An Australian app promising to help new e-bike riders avoid hills and traffic has secured its first partnership, in a deal proponents say could bring Australia closer to "Copenhagen levels" of cycling.
The deal between RACV offshoot Intelematics and e-bike service Lug+Carrie will see riders in three states automatically set up with the RidePlan app.
It follows a four-week trial of the software with parents around Melbourne primary schools.
Intelematics senior product manager Max Wang said the RidePlan app, initially created as part of a Transport NSW innovation challenge, lets users search for the best cycling route based on their requirements.
That could be finding the "flattest" route or the quietest roads, and not just how fast riders could arrive at their destination.
"The (algorithm) looks at parameters associated with every single road segment and takes into the account the road surface, the number of lanes, the type of traffic on it, and the type of bike infrastructure if there is any," Mr Wang said.
"Each road is given a score and the routing algorithm will calculate a bunch of different route options and choose the one with the least resistance.
"We do find that most people are valuing the quietest route the majority of the time."
As part of its new deal with Lug+Carrie, the company's e-bike subscribers in Sydney, Melbourne and Brisbane will be set up with the app automatically.
Lug+Carrie co-founder Benjamin Carr said the partnership was a natural fit as the company often found new users who "aspired" to use an electric bike to replace car trips gave up if they could not find the safest travel route.
"Over 11 million people in Australia say they're cyclists but fewer than 300,000 do it for transport," he said.
"A lot of people know how to ride but a flat tyre or a bad experience or just not knowing where they need to go has stopped them from riding so there's a huge opportunity in Australia to get us up to Copenhagen levels."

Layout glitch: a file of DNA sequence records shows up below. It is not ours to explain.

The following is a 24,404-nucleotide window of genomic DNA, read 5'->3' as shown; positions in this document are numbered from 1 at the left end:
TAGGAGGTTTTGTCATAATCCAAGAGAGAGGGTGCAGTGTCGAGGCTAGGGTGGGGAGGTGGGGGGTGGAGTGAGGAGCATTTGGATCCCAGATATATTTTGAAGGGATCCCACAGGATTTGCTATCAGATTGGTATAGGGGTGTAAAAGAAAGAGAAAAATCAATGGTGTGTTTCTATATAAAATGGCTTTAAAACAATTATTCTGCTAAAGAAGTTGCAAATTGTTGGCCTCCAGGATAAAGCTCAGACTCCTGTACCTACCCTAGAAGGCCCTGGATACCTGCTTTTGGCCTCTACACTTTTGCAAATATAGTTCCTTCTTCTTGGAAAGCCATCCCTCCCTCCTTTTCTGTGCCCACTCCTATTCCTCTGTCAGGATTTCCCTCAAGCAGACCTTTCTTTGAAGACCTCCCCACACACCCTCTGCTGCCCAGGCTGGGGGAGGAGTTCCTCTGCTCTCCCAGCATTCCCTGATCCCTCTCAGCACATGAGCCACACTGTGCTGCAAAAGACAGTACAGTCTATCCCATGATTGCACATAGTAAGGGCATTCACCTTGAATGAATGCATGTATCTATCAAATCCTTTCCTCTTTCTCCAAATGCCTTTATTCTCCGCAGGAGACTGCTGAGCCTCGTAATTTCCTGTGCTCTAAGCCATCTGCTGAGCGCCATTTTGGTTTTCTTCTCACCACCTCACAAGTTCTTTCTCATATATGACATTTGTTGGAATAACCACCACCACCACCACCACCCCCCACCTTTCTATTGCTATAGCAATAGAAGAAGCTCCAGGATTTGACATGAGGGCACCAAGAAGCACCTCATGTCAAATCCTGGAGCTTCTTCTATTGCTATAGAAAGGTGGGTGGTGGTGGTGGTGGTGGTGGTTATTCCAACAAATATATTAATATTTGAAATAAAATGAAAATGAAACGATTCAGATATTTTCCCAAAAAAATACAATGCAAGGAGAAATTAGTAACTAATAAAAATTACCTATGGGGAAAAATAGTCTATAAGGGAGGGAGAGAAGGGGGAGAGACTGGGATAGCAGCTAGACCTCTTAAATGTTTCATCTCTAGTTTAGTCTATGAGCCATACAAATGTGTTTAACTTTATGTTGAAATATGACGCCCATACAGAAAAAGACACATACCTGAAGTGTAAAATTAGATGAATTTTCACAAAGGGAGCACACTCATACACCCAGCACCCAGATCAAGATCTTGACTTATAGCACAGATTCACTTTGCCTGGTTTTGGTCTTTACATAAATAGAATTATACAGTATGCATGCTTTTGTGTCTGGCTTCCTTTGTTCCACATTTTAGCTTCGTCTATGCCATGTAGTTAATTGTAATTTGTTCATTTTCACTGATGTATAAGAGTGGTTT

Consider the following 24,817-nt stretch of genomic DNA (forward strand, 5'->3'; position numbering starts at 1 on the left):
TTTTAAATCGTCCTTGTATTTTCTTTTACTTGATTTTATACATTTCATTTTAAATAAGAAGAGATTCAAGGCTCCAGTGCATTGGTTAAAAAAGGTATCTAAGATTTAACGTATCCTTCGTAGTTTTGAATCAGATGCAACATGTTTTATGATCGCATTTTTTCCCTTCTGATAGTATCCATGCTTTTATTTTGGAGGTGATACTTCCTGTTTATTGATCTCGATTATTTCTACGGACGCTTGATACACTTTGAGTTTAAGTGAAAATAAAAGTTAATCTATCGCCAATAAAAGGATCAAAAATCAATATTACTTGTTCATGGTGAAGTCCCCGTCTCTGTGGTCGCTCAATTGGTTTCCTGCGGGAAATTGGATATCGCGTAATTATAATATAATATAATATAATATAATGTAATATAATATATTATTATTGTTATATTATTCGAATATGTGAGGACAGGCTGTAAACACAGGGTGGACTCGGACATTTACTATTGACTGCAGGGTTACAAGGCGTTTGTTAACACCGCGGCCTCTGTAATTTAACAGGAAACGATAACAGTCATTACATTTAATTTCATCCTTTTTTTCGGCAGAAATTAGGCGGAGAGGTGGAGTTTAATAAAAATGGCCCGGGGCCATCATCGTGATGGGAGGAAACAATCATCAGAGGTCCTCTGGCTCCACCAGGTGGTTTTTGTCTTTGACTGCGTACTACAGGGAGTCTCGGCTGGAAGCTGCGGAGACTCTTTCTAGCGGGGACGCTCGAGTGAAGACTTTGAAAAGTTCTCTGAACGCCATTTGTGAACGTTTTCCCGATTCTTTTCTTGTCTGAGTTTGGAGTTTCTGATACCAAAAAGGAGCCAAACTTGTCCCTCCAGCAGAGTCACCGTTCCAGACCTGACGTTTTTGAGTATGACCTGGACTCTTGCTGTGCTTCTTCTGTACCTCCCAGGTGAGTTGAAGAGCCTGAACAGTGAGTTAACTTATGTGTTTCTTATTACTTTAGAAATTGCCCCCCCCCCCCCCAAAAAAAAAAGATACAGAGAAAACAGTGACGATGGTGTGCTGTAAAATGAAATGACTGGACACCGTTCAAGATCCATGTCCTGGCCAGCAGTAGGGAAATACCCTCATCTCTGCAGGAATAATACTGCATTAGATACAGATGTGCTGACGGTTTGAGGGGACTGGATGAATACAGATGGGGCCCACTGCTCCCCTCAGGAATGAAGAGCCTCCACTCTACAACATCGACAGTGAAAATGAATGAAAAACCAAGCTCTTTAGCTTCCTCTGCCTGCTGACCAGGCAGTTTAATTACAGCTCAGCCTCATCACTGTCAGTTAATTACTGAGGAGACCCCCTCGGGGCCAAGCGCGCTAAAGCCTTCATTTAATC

Mr Carr said the RidePlan app provided greater detail for cyclists than Google Maps, and could encourage riders to ride more often by comparing arrival times with different modes of transport.
"Just using the app to see what is the difference between jumping on public transport or driving a car or riding a bike, that's a real eye-opener for a lot of people," he said.
"If you live in a high-density area, chances are you are talking about minutes difference, not half an hour."
The partnership followed a four-week trial of the app with Lug+Carrie passenger e-bikes at three primary schools in Melbourne.
As part of Merri-bek City Council's Ride and Stride program, 40 parents used the app when they replaced driving their kids to school to riding them to school on an e-bike.
The trial came after record sales of e-bikes in Australia, with figures from Bicycle Industries Australia showing 60,000 were sold in 2021.
Mr Wang said the RidePlan app, which could be downloaded and used from Apple and Google app stores for free, would be expanded in future to feature bicycle amenities like parking and tyre pumps.
"We have a road map and there are a bunch of things we're thinking about," he said.
"We're looking at features like crowdsourcing information around reporting obstructions or overlaying data around accident blackspots."